Impact mapping is ideal for creating effective cross-functional groups in a remote work environment
Yet, even for organizations used to remote work, there’s often a natural disconnect that crops up between teams that can hamper initiative planning and product launches. While teams within organizations may be conducting daily standups and adhering to agile ceremony cadences, communications pipelines tend to be more fragmented.
As such, without a proactive and concerted communications and planning effort in place, it can be challenging for everyone to have a clear understanding of their organization’s objectives, let alone visibility into the work being done by their colleagues. Without this understanding, they run the risk of duplicating work or overlooking key performance metrics, and not delivering products that drive value for their customers.
At a time where organizations are planning 2021 initiatives, impact mapping can help. This graphical strategic planning practice can be leveraged at any level of an organization that is looking to identify clear goals, build better lines of communication and map out the resources it will take to meet corporate initiatives.
So how can organizations and teams take advantage of impact mapping?
The 4 Elements of an Impact Map
The goal or initiative: This should be specific and measurable. For example, “Increase customer satisfaction by 20% over the next 12 months.”
The actor: The people or things that influence the eventual outcome. An actor can be a team member, but it can also be a piece of software or a group of people (e.g.: customer service).
The impact: An assessment of behavioral changes necessary to achieve the goal. For example, a behavior change could be a decrease in the number of units a customer returns to the business.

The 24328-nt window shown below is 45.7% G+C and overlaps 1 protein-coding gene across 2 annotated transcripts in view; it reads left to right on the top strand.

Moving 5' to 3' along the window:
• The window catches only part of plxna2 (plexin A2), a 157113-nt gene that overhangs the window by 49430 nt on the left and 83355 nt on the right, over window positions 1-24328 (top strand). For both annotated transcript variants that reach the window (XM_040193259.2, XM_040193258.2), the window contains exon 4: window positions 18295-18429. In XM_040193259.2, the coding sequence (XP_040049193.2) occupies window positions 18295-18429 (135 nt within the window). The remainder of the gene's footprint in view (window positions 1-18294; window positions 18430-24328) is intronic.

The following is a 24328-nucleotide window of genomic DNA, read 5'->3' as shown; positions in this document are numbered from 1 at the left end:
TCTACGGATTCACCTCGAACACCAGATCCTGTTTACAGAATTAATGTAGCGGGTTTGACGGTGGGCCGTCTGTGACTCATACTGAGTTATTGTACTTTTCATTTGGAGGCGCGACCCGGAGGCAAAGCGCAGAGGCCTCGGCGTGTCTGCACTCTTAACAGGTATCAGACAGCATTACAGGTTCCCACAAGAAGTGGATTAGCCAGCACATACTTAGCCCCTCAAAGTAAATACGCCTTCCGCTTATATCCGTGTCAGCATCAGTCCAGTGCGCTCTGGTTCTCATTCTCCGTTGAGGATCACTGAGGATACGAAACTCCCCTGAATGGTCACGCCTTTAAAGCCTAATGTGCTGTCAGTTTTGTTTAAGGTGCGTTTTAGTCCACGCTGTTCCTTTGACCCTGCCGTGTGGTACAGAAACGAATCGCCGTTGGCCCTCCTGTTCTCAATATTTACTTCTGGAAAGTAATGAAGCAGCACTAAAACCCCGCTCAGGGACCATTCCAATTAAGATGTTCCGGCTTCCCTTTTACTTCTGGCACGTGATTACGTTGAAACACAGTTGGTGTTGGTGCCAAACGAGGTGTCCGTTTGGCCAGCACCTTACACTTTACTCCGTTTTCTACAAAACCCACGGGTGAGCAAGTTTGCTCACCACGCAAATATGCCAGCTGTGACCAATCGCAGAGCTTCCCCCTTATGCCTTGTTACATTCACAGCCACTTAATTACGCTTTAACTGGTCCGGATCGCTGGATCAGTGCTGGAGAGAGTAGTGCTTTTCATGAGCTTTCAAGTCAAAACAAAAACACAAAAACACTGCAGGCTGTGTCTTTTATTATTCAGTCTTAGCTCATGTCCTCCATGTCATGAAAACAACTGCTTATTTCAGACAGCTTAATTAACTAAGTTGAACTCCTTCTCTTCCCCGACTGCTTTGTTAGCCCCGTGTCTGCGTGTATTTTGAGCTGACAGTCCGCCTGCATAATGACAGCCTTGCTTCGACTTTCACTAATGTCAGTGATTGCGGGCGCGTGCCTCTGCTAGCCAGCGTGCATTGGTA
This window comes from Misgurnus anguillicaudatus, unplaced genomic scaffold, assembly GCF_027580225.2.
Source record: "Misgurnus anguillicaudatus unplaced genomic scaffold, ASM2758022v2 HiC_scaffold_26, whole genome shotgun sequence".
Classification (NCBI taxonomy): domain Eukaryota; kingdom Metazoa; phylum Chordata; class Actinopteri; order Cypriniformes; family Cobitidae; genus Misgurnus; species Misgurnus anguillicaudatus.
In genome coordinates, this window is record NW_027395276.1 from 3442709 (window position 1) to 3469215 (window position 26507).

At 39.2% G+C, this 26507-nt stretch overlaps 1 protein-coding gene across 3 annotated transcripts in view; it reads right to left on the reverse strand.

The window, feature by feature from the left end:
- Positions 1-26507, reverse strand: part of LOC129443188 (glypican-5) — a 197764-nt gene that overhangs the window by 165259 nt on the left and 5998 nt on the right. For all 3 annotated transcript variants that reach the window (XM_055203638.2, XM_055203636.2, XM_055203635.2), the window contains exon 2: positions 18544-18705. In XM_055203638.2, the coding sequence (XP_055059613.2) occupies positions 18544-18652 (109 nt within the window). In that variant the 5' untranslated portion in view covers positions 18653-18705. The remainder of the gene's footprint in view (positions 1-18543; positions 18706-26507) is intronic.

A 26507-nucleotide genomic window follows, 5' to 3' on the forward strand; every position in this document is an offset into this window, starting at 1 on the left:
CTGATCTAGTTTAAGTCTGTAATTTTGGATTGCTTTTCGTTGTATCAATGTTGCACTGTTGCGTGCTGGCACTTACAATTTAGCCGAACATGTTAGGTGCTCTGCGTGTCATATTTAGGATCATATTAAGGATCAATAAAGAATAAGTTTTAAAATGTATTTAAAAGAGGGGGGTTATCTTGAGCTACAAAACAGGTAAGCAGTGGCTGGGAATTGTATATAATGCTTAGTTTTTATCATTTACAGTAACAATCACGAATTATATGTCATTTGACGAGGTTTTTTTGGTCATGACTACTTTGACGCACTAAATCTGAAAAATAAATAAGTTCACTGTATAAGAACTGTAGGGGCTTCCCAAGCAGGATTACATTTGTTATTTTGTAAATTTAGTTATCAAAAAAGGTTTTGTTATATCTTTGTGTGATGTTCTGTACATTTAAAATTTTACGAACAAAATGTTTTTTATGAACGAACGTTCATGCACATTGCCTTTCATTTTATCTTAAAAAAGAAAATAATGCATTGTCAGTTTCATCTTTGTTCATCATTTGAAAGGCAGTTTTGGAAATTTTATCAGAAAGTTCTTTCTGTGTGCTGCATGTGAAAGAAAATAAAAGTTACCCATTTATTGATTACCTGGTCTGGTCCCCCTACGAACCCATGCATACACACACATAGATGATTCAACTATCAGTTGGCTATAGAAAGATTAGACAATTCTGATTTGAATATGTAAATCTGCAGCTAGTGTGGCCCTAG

The deliverable: Any changes (or work items), platform updates and/or product features that will need to be created or improved to achieve the goal. In this case, reach the desired impact and increase customer satisfaction ratings by 20% over the next 12 months.
To create an impact map, a facilitator and business owner gathers a team of sponsors across the business. This could include product teams, operations, finance and sales. Over the course of several hours (or, sometimes, weeks) the initiatives are brainstormed and prioritized. Utilizing a digital whiteboard, such as Coggle or Google Jamboard, all team members are invited to be engaged and to contribute.
The net effect is that all team members can be on the same page when it comes to the overall strategic goal behind the initiative and their unique roles in the process. When the prioritizing is complete, they can go forward and continue to work together to deliver the right features to align with the objective.
Before that happens, there are additional steps that take place during the impact mapping process that play a vital part in the ultimate success of an initiative. Let’s take a closer look at a few of those steps.
Building a Team
As the goals, actors, impacts and deliverables become clear, so, too, will the resources that an organization will need to make the ultimate outcome a reality. Those resources may include individuals from various parts of the organization.